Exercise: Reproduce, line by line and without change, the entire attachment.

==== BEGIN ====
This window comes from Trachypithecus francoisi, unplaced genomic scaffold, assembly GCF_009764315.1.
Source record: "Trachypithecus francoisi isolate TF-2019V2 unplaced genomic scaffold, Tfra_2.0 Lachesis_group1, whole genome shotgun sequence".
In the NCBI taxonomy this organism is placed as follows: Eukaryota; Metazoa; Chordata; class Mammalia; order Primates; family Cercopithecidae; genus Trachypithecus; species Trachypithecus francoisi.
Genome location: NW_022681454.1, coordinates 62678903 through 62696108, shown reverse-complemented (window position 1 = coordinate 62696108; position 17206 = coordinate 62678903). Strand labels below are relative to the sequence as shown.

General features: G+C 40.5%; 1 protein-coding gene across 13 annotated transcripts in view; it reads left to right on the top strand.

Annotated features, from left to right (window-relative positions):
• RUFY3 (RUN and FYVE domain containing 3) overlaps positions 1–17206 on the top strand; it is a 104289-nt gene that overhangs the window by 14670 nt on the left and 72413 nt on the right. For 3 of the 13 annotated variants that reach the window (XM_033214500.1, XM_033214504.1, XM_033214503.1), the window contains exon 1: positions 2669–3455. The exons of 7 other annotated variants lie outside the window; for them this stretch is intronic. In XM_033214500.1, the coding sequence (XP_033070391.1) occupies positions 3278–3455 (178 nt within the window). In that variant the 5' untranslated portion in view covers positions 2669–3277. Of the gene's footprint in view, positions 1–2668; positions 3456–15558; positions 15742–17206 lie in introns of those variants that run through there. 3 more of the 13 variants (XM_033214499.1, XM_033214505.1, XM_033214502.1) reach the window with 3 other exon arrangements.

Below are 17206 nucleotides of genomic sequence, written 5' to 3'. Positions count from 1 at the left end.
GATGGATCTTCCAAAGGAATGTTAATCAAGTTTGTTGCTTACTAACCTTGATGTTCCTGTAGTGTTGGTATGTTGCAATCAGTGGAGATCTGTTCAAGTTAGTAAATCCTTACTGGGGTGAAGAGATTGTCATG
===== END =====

This window comes from Trachypithecus francoisi, unplaced genomic scaffold, assembly GCF_009764315.1.
Source record: "Trachypithecus francoisi isolate TF-2019V2 unplaced genomic scaffold, Tfra_2.0 Lachesis_group1, whole genome shotgun sequence".
In the NCBI taxonomy this organism is placed as follows: Eukaryota; Metazoa; Chordata; class Mammalia; order Primates; family Cercopithecidae; genus Trachypithecus; species Trachypithecus francoisi.
Genome location: NW_022681454.1, coordinates 62678903 through 62696108, shown reverse-complemented (window position 1 = coordinate 62696108; position 17206 = coordinate 62678903). Strand labels below are relative to the sequence as shown.

General features: G+C 40.5%; 1 protein-coding gene across 13 annotated transcripts in view; it reads left to right on the top strand.

Annotated features, from left to right (window-relative positions):
• RUFY3 (RUN and FYVE domain containing 3) overlaps positions 1–17206 on the top strand; it is a 104289-nt gene that overhangs the window by 14670 nt on the left and 72413 nt on the right. For 3 of the 13 annotated variants that reach the window (XM_033214500.1, XM_033214504.1, XM_033214503.1), the window contains exon 1: positions 2669–3455. The exons of 7 other annotated variants lie outside the window; for them this stretch is intronic. In XM_033214500.1, the coding sequence (XP_033070391.1) occupies positions 3278–3455 (178 nt within the window). In that variant the 5' untranslated portion in view covers positions 2669–3277. Of the gene's footprint in view, positions 1–2668; positions 3456–15558; positions 15742–17206 lie in introns of those variants that run through there. 3 more of the 13 variants (XM_033214499.1, XM_033214505.1, XM_033214502.1) reach the window with 3 other exon arrangements.

Below are 17206 nucleotides of genomic sequence, written 5' to 3'. Positions count from 1 at the left end.
GATGGATCTTCCAAAGGAATGTTAATCAAGTTTGTTGCTTACTAACCTTGATGTTCCTGTAGTGTTGGTATGTTGCAATCAGTGGAGATCTGTTCAAGTTAGTAAATCCTTACTGGGGTGAAGAGATTGTCATG